Approximately how long does it take to start replenishing your milk supply after breastfeeding or expressing?
Hint: the answer can be found in one of the breastfeeding blog series posts.
15 minutes
– 45 minutes
– 1 hour

Please email your answers to: using the subject: Medela Swing Competition. Include your full name, Twitter handle (if you have one) and address along with your answer.

The competition will close at 12am on Friday 28th February. Only one entry can be considered per person. One winner will be selected at random from all received correct entries. The winner will be contacted via email within 7 days of the closing date of the competition. In the event that the winner cannot be contacted by email within 7 days, a substitute winner will be drawn and the original winner will forfeit the prize.  There is no cash alternative to the prize.

Breastfeeding: your stories

Here is Fiona’s breastfeeding story. You can find her over at the Swan Project:

My husband and I were both keen for me to breastfeed our children due to the health benefits for the children, but also for the cost saving too!  But I’m not sure I was prepared for not only the physical but the immense emotional drain breastfeeding your first born can bring.  You’ve given birth to a little miracle, and you’re trying to do what you’ve been told is best for them and when they latch on it’s amazing! Woo! I’m feeding! But then the questions start; Is she latched on correctly, am I doing it for too long / not long enough, too often / not often enough, how much has she had?  The endless questions! Breastfeeding takes so much control away from you because you have no idea about how much their having, and you have to go on gut instinct on a subject that you’ve no instinct about.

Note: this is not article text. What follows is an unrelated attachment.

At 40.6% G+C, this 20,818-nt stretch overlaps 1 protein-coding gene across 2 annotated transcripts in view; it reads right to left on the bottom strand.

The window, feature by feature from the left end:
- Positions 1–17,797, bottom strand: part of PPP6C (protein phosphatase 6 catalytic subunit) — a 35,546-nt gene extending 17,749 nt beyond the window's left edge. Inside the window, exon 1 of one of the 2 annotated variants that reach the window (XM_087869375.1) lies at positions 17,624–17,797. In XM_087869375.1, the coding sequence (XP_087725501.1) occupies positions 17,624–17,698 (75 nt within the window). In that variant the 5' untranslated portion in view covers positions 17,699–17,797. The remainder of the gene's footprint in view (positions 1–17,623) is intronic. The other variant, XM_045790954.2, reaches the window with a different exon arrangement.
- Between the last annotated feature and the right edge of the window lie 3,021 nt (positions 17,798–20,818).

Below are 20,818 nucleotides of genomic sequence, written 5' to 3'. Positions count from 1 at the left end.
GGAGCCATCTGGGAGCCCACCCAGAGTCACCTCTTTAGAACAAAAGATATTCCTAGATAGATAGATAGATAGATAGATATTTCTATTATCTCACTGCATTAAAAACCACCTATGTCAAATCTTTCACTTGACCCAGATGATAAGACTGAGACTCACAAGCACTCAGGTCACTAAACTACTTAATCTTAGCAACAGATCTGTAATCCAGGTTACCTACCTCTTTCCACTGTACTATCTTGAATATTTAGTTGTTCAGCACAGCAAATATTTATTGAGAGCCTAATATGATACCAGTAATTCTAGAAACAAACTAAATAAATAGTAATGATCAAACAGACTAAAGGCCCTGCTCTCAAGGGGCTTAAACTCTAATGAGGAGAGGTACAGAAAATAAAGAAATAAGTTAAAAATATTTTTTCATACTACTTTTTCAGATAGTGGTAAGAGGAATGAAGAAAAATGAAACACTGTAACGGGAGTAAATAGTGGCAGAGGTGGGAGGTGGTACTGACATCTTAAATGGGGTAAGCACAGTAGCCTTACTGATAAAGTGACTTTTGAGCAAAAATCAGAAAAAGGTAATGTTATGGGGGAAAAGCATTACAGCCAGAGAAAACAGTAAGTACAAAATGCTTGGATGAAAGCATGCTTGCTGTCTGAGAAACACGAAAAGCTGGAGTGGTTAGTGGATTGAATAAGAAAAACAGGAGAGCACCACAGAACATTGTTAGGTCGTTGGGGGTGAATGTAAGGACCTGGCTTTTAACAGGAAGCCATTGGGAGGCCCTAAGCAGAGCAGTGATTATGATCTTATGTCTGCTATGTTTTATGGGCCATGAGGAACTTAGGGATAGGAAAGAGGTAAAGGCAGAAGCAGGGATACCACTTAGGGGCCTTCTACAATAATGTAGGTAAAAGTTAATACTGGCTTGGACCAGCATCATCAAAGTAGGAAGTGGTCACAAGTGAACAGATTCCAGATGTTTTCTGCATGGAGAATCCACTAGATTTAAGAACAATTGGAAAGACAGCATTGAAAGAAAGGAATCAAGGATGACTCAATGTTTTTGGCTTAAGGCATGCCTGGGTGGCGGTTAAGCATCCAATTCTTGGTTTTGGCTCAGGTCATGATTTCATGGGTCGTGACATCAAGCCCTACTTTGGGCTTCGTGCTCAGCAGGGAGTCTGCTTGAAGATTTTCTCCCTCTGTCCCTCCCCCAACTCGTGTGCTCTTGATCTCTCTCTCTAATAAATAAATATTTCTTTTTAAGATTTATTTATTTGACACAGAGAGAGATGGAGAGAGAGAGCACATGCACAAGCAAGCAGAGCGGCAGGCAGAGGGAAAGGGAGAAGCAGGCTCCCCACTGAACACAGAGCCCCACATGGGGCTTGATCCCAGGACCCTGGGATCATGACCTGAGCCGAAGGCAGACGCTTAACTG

With my daughter it didn’t start well. I was so worried about her getting into bad habits and falling asleep on the breast that I possibly didn’t do it long enough, but it was also hard because she was very jaundice and so even when I went to a breastfeeding clinic I got no help because she was so lethargic and she wouldn’t take any milk.  We ended up in special care because her jaundice was so severe. Whether the feeding contributed to this or the jaundice started first we’ll never know, but ending up in that ward was the best thing that happened to us.  I got expert advice from brilliant nurses about breastfeeding who gave me some confidence when I was ready to give up.  I started expressing so that my daughter was still getting breast milk and we did mix feeding where I would feed from the breast first and then top up with a bottle of expressed milk.  It was difficult in those days, feeding then bottle feeding then expressing straight away to ensure that my milk was “topped up” ready for the next feed. However it also helped my milk flow which then arrived in great volume! It took a few weeks before I built up my instinct and was confident enough to stop topping her up with a bottle but it helped us so much emotionally and physically.  I then fed her for the next 5 ½ months until she wasn’t interested anymore!  All those early days of relentless feeds, fretting about her getting enough, bleeding nipples etc were forgotten by that time and it was easy and instinctive for both of us.  To anyone starting out, you will get there but it takes time for both of you.  With this confidence breastfeeding my son was so much easier.  He was a big baby when he was born (8lb 13oz) and had a healthy appetite! We got straight onto a three hour feeding plan which worked well for us.  Some nights he would suckle a long time, but I didn’t worry about bad habits forming in those early days but I did top him up twice from a bottle just so that we could both get some sleep and I would advice anyone who has a long suckling baby to try this!  My son only took 10ml but we both got some sleep and 99% of his feeds for the next few weeks were breast milk only.  He was breastfed until six months, but because he was such a big boy I did five breast feeds a day and he would have two formula feeds!  I couldn’t keep up with his appetite!

Good luck to those starting on a breastfeeding journey, seek help where you can and use the support networks that you have locally.  One thing I would do again is not leave hospital until I was confident with feeding and use the midwives more rather than just grin and bare it.